movies: the african queen


Cinematography by Jack Cardiff.

Black Narcissus (1946), The Red Shoes (1948), The African Queen (1951).

What I had picked up from painting was that light was the most important thing. The lighting played an important part. So it’s easy enough to analyse it and work out what looked good or what worked and so on. The only difference was I realised early on that because film was a transparency, and the Hollywood photographers used to use a lot of back-light because it made everything look crisper and glamorous. I realised that back-light and I relied very much on what I had picked up from paintings – a simplicity of lighting. Mind you, I recognised that painting’s a still picture where it’s easy enough to have a lighting effect, and on film where the actor gets up and walks around the room, you had to bear that in mind. But I still felt then, and still do, that you stick to a simple form of lighting.

[…]My original love in painting was Rembrandt, Caravaggio, people like that – but then I fell in love with the Impressionists. The Impressionists exaggerated everything. If someone is sitting on the grass, they would reflect the green light on their face. I sometimes used subtle green filters that probably one in fifty would notice but I got satisfaction out of it. That was the great thing. I used to use on the spot rails – in those days we used lots of arcs and arc-lights – when light was apparently coming from the sky. I used to use a faint blue filter so that it’s cold, and I used to use their methods by exaggerating the colour. I was always fighting with Technicolour because they wanted complete realism, whatever that was.


I think he had an absolutely perfect personality. And I miss him very much. 
- Katharine Hepburn, 1986

Despite their lifelong friendship and their status as legendary screen stars, Katharine Hepburn and Humphrey Bogart were united in only one picture: “The African Queen”, which remains one of the best movies ever made. When Bogart died in 1957, Katharine Hepburn wore a skirt for the first time in almost thirty years. She wanted to let him know, wherever he was, that she was not herself without him. 

I don’t think you understand how much I love The African Queen

I don’t think you understand how much I love Rose Sayer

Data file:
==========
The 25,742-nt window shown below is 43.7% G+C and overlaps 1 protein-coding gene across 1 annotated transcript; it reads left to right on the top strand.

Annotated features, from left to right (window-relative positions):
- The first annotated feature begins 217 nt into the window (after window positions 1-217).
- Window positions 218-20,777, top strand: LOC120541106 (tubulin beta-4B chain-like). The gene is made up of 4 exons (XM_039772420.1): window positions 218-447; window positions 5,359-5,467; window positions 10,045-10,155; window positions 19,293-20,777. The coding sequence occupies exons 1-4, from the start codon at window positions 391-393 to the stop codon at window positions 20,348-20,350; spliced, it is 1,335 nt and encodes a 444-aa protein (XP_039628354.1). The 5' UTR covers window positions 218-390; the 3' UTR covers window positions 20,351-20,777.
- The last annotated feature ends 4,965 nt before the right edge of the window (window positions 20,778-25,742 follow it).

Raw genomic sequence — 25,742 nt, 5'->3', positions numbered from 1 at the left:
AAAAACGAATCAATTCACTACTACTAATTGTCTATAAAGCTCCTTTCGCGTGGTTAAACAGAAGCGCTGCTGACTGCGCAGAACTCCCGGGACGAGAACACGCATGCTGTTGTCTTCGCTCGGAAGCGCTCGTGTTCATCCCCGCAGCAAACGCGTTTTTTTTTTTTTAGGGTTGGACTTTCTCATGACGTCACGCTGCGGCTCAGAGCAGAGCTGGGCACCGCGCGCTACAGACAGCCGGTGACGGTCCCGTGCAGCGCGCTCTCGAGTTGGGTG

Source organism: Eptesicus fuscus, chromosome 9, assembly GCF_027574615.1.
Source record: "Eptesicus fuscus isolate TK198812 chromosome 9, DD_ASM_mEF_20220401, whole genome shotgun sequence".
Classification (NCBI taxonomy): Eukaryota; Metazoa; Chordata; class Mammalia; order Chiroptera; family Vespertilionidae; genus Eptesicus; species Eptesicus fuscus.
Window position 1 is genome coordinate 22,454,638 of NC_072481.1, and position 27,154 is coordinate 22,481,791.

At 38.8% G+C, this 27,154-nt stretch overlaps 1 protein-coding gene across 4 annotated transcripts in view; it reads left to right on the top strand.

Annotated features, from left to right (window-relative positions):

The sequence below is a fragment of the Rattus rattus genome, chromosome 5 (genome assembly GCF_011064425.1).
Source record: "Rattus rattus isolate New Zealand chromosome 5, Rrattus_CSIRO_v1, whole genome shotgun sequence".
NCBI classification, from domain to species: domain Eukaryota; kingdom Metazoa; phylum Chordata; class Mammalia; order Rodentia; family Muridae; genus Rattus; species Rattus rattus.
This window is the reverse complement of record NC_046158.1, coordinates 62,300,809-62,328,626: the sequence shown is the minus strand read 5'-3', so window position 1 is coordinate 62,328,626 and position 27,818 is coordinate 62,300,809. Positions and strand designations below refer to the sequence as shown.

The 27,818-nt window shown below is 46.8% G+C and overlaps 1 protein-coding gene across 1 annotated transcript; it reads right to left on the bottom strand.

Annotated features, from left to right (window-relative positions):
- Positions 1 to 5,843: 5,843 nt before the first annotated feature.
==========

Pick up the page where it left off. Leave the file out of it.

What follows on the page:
This is going to be a lot of rambling but I just want to get my thoughts out. I’ve been thinking lately about why I love Rose so much and I’ve realized that it’s because she’s a strong, complex female character.

Her character development begins the moment she loses Samuel. Now she is forced to make the kinds of decisions she has never had to make before. Instead of giving up she takes a risk, and once she’s on The African Queen she becomes focused, driven by the task at hand, and nothing is going to stand in her way. She becomes passionate about life when they go down the rapids, wanting to learn how to steer down them, doing things without hesitation. She comes up with solutions to problems, she’s smart as all get out. And an important point: Her love for Charlie does not make her a weaker figure. Yes suddenly she is changed, but this is essentially a woman experiencing her first love. It is obvious even from the start that she has always wanted to be loved, and she is finally getting her chance. She opens up to Charlie, she allows herself to be comforted, something that she would not have done before. This is wonderful character development. Her love for him does not get in the way of her plans. She doesn’t allow him to just put her off on the shore, she commands his attention and makes him listen.  She is determined to do what she can. She is brave, she stands up to the German officers, she faces death without a moment of regret. She gets her happy ending, but she worked at it, and I can honestly say that she is perhaps my favorite female character of all time.

On the making of The African Queen:

The food was so awful we had to drink scotch most of the time, and Katie… kept saying wouldn’t it be mahvelous if we could all stay there forever


The work was very slow, the sun very hot.


Come hell or high water
Through thick and through thin
For better and for worse
But not quite until death did we part- 
It was great fun


Cinematographers You Should Know: 1/∞

Jack Cardiff, BSC (9/18/1914 - 4/22/2009)

“The cinematographer is engaged to photograph a film, but he certainly doesn’t decide what to shoot; that is decided by the director, who has already worked it out from the script. The cinematographer then works with the director to achieve an atmosphere. It is up to the cinematographer to use his skills to produce that result. The closer the cameraman works with the director, the better the results will be. There has to be mutual trust and cooperation.”

Known For: The Red ShoesBlack NarcissusThe African Queen